Cardboard boxes provide a semblance of walls. A Chaldean community center has made its space available for some Christian refugees. The Chaldean church has made a significant sacrifice here; renting the center out provided significant revenue to fund the church’s mission and relief work in the area.
People sleep on mats, a few hundred square feet for a family, pressed against the next family’s few hundred square feet. It’s close and noisy. These are the privileged quarters of about 50 people – privileged because they aren’t crammed into a tent city with 30,000 others.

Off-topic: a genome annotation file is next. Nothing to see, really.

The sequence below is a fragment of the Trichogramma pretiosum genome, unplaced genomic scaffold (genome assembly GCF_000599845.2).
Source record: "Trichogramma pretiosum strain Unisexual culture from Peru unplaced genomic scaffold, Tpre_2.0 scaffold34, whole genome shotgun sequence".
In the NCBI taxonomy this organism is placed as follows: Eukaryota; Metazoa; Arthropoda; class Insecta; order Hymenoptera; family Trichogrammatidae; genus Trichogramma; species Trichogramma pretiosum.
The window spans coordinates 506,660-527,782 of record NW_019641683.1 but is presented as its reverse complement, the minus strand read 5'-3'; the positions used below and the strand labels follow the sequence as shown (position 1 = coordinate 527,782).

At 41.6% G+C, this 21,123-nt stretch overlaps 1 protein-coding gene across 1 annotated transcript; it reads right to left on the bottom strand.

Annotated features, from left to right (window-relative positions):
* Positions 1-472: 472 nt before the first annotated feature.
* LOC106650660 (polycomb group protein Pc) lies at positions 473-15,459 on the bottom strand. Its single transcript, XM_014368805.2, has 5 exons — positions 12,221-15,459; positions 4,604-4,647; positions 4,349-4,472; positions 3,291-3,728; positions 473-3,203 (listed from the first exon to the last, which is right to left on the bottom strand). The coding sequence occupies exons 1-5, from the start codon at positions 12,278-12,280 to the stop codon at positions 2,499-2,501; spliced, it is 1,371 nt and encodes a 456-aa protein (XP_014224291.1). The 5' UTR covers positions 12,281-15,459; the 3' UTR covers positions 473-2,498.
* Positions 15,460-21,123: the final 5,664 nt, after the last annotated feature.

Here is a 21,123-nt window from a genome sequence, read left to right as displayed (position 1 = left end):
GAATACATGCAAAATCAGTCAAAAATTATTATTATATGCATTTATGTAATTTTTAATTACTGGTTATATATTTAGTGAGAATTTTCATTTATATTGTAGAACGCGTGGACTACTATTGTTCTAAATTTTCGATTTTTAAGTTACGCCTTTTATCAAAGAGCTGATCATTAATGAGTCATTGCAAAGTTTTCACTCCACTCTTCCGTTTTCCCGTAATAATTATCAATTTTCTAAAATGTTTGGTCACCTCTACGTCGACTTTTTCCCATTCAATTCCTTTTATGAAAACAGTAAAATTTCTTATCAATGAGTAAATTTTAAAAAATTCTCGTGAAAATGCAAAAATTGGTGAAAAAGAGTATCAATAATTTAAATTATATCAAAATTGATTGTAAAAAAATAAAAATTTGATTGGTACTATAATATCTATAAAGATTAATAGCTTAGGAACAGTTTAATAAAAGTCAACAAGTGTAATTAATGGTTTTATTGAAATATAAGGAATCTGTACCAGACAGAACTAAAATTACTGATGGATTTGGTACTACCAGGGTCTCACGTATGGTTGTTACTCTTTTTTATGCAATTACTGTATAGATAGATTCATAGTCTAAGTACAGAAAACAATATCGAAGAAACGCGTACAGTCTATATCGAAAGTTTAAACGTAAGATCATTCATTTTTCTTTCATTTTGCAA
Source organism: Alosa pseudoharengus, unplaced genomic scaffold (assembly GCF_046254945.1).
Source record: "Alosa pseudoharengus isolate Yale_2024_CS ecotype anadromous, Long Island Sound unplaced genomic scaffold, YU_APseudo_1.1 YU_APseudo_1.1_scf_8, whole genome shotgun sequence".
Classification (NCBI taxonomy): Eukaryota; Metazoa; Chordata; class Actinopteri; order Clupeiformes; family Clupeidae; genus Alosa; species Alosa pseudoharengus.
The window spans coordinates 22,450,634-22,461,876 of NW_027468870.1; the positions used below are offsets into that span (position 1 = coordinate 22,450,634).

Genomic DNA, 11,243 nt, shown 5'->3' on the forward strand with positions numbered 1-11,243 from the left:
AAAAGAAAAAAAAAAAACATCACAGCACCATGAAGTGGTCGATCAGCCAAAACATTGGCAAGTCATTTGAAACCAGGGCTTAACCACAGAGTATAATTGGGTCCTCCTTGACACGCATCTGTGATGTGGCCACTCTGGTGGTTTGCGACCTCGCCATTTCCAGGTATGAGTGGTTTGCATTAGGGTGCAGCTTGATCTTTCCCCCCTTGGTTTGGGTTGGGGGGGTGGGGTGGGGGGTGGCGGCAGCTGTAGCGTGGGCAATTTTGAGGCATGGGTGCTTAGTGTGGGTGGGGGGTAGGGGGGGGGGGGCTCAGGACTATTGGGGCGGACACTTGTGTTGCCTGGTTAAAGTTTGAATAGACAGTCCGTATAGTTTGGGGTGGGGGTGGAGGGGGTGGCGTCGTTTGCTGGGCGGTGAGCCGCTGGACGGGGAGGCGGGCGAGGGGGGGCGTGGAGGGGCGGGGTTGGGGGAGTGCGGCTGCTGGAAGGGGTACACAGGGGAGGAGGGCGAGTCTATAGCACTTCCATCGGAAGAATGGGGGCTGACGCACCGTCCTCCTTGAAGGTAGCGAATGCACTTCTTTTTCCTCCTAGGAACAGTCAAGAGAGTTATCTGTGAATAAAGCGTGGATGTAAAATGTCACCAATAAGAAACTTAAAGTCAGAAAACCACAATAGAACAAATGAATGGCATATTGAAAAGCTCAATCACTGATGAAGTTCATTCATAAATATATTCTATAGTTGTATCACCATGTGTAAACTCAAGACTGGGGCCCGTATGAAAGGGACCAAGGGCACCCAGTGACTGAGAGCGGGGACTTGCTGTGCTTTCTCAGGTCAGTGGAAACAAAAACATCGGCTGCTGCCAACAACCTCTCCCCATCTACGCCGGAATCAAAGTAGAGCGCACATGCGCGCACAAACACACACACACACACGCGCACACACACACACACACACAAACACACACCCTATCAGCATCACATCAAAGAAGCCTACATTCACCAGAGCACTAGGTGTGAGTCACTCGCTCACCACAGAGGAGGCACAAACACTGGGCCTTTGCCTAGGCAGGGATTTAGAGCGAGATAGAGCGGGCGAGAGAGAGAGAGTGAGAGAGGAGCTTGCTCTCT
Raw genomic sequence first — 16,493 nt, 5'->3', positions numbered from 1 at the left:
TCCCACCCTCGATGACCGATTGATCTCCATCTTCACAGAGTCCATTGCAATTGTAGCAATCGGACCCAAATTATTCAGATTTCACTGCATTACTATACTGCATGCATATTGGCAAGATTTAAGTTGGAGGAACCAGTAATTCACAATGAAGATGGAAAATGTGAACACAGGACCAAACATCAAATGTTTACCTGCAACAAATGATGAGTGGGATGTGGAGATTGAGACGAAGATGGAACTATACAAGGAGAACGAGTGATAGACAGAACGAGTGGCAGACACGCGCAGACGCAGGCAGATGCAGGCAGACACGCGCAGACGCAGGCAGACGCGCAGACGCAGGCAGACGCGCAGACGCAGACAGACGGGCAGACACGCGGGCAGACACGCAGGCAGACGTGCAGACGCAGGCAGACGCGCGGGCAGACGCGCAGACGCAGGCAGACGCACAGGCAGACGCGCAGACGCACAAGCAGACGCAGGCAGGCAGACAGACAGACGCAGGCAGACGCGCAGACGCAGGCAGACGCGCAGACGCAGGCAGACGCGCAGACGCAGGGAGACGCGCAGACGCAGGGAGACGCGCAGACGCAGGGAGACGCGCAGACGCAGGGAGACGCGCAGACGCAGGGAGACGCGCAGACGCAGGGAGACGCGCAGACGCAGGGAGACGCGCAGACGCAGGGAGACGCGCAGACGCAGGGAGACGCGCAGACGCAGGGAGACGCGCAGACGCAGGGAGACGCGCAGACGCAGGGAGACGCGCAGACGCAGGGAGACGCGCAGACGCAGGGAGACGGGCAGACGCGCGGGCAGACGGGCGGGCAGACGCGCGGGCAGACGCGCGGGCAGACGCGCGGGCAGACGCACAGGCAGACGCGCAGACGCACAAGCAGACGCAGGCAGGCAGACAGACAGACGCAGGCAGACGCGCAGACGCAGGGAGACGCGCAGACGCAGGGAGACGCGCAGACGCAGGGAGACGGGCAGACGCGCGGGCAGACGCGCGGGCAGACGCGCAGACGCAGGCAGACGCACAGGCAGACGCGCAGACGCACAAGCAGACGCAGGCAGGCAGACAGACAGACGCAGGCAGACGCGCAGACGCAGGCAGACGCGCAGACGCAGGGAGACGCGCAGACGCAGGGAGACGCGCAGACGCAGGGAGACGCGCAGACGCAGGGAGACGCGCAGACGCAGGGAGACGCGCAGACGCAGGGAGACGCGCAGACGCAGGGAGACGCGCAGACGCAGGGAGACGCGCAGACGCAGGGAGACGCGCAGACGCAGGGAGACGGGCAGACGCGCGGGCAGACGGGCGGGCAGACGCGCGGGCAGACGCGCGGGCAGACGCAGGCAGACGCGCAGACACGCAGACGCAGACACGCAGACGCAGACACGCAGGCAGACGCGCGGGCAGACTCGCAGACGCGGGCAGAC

It’s not ideal, of course, and they’re going to be evicted in a week. The center needs its revenue stream back. The residents do not know where they will go.
This is the fourth in a series about my trip to southeastern Turkey and Iraqi Kurdistan, along with four others from the Episcopal Diocese of Olympia. The trip was led by Fr. Dale Johnson, who grew up in northern Washington but has lived much of the past 25 years in southeastern Turkey as a Syriac Orthodox priest. The earlier posts are available on my blog, unflinchinglife.com.